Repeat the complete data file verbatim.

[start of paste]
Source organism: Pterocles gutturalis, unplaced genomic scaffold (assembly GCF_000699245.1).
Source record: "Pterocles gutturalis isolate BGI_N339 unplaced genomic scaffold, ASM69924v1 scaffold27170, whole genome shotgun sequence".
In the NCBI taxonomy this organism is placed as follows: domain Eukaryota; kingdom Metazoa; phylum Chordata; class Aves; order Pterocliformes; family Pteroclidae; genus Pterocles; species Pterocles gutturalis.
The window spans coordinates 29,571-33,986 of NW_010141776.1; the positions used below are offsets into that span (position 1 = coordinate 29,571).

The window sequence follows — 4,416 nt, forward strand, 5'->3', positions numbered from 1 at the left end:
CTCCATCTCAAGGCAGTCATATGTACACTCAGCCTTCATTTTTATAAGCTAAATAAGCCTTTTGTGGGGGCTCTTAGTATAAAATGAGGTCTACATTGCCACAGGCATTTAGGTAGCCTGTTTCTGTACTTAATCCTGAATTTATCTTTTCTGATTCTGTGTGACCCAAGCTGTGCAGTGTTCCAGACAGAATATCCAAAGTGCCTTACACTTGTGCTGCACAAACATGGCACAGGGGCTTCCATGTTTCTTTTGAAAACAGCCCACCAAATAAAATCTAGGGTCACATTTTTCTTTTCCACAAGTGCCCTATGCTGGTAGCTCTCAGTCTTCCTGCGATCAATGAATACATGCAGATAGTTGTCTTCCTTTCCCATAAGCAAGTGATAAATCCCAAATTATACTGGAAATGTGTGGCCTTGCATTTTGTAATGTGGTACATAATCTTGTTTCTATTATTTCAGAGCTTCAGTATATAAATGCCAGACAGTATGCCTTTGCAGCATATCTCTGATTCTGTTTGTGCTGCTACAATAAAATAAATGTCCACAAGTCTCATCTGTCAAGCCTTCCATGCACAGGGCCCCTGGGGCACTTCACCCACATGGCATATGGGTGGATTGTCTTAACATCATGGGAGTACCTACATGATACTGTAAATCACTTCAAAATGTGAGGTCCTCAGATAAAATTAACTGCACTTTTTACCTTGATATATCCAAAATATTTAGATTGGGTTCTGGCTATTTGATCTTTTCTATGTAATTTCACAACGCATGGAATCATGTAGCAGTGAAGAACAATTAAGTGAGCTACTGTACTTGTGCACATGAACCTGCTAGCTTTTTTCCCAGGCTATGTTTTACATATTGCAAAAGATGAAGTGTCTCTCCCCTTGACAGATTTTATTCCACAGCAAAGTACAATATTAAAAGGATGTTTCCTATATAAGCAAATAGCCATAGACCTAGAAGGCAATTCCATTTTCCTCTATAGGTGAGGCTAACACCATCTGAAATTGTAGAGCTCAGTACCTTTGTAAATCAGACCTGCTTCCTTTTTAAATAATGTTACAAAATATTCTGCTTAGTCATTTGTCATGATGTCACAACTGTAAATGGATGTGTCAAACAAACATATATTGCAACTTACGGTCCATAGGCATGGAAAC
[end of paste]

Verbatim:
Source organism: Pterocles gutturalis, unplaced genomic scaffold (assembly GCF_000699245.1).
Source record: "Pterocles gutturalis isolate BGI_N339 unplaced genomic scaffold, ASM69924v1 scaffold27170, whole genome shotgun sequence".
In the NCBI taxonomy this organism is placed as follows: domain Eukaryota; kingdom Metazoa; phylum Chordata; class Aves; order Pterocliformes; family Pteroclidae; genus Pterocles; species Pterocles gutturalis.
The window spans coordinates 29,571-33,986 of NW_010141776.1; the positions used below are offsets into that span (position 1 = coordinate 29,571).

The window sequence follows — 4,416 nt, forward strand, 5'->3', positions numbered from 1 at the left end:
CTCCATCTCAAGGCAGTCATATGTACACTCAGCCTTCATTTTTATAAGCTAAATAAGCCTTTTGTGGGGGCTCTTAGTATAAAATGAGGTCTACATTGCCACAGGCATTTAGGTAGCCTGTTTCTGTACTTAATCCTGAATTTATCTTTTCTGATTCTGTGTGACCCAAGCTGTGCAGTGTTCCAGACAGAATATCCAAAGTGCCTTACACTTGTGCTGCACAAACATGGCACAGGGGCTTCCATGTTTCTTTTGAAAACAGCCCACCAAATAAAATCTAGGGTCACATTTTTCTTTTCCACAAGTGCCCTATGCTGGTAGCTCTCAGTCTTCCTGCGATCAATGAATACATGCAGATAGTTGTCTTCCTTTCCCATAAGCAAGTGATAAATCCCAAATTATACTGGAAATGTGTGGCCTTGCATTTTGTAATGTGGTACATAATCTTGTTTCTATTATTTCAGAGCTTCAGTATATAAATGCCAGACAGTATGCCTTTGCAGCATATCTCTGATTCTGTTTGTGCTGCTACAATAAAATAAATGTCCACAAGTCTCATCTGTCAAGCCTTCCATGCACAGGGCCCCTGGGGCACTTCACCCACATGGCATATGGGTGGATTGTCTTAACATCATGGGAGTACCTACATGATACTGTAAATCACTTCAAAATGTGAGGTCCTCAGATAAAATTAACTGCACTTTTTACCTTGATATATCCAAAATATTTAGATTGGGTTCTGGCTATTTGATCTTTTCTATGTAATTTCACAACGCATGGAATCATGTAGCAGTGAAGAACAATTAAGTGAGCTACTGTACTTGTGCACATGAACCTGCTAGCTTTTTTCCCAGGCTATGTTTTACATATTGCAAAAGATGAAGTGTCTCTCCCCTTGACAGATTTTATTCCACAGCAAAGTACAATATTAAAAGGATGTTTCCTATATAAGCAAATAGCCATAGACCTAGAAGGCAATTCCATTTTCCTCTATAGGTGAGGCTAACACCATCTGAAATTGTAGAGCTCAGTACCTTTGTAAATCAGACCTGCTTCCTTTTTAAATAATGTTACAAAATATTCTGCTTAGTCATTTGTCATGATGTCACAACTGTAAATGGATGTGTCAAACAAACATATATTGCAACTTACGGTCCATAGGCATGGAAAC